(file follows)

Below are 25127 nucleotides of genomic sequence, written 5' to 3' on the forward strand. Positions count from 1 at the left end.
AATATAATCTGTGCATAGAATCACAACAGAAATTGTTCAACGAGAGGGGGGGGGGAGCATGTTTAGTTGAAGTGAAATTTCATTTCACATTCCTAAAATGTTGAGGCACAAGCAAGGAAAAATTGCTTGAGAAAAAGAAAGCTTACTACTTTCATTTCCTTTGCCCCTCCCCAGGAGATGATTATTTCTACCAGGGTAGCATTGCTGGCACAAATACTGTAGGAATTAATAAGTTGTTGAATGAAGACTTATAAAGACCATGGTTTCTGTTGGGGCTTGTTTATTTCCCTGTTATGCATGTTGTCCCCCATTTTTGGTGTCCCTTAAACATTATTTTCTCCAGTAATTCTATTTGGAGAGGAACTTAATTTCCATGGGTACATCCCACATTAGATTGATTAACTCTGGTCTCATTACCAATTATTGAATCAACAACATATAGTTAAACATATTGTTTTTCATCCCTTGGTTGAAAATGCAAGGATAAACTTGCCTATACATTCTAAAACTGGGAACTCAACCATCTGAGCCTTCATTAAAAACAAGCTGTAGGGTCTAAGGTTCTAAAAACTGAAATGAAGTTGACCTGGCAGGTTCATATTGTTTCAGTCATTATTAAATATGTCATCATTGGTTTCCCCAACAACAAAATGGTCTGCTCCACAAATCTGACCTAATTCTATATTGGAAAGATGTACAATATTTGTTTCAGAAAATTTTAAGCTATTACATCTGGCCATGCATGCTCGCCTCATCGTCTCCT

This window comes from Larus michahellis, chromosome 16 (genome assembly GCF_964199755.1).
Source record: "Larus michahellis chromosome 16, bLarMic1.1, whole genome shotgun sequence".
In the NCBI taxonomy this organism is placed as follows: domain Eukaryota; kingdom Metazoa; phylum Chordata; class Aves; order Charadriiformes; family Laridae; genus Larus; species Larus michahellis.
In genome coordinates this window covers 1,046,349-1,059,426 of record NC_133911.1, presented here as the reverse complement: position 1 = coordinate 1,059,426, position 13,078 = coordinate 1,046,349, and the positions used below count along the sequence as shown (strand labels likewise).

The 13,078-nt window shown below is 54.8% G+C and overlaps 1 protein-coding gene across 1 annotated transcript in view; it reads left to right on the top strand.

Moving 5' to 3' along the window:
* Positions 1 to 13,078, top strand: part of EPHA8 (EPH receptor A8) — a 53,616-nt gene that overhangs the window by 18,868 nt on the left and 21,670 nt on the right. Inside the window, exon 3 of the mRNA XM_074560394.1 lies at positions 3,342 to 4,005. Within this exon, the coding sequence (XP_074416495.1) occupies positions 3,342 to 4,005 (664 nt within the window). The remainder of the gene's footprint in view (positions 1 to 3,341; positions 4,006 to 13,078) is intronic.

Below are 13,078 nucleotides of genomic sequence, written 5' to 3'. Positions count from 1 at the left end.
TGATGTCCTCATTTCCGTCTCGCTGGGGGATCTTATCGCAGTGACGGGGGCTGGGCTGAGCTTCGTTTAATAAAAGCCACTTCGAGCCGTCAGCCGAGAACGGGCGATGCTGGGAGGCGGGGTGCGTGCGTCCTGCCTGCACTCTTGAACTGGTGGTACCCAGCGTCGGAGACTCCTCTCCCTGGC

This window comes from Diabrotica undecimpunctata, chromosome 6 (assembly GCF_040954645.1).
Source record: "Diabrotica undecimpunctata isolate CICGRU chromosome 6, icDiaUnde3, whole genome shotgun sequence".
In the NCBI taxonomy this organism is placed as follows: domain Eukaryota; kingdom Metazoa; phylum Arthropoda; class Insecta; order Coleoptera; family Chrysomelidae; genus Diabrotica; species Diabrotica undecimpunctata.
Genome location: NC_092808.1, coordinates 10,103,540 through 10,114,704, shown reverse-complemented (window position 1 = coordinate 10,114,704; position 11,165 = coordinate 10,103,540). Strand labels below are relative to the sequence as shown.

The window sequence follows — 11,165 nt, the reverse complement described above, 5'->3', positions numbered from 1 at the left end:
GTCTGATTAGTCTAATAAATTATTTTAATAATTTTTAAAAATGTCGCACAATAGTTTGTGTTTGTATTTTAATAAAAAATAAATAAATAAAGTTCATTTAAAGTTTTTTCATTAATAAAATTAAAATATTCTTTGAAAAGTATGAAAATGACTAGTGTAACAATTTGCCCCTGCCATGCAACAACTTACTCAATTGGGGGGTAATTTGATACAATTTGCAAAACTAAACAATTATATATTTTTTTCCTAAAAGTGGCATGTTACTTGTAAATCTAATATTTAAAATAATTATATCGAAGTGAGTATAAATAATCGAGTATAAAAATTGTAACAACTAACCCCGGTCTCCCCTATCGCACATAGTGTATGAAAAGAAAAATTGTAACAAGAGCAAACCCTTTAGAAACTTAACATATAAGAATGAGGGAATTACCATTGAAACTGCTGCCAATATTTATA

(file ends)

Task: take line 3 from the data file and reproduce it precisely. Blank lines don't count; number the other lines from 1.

This window comes from Larus michahellis, chromosome 16 (genome assembly GCF_964199755.1).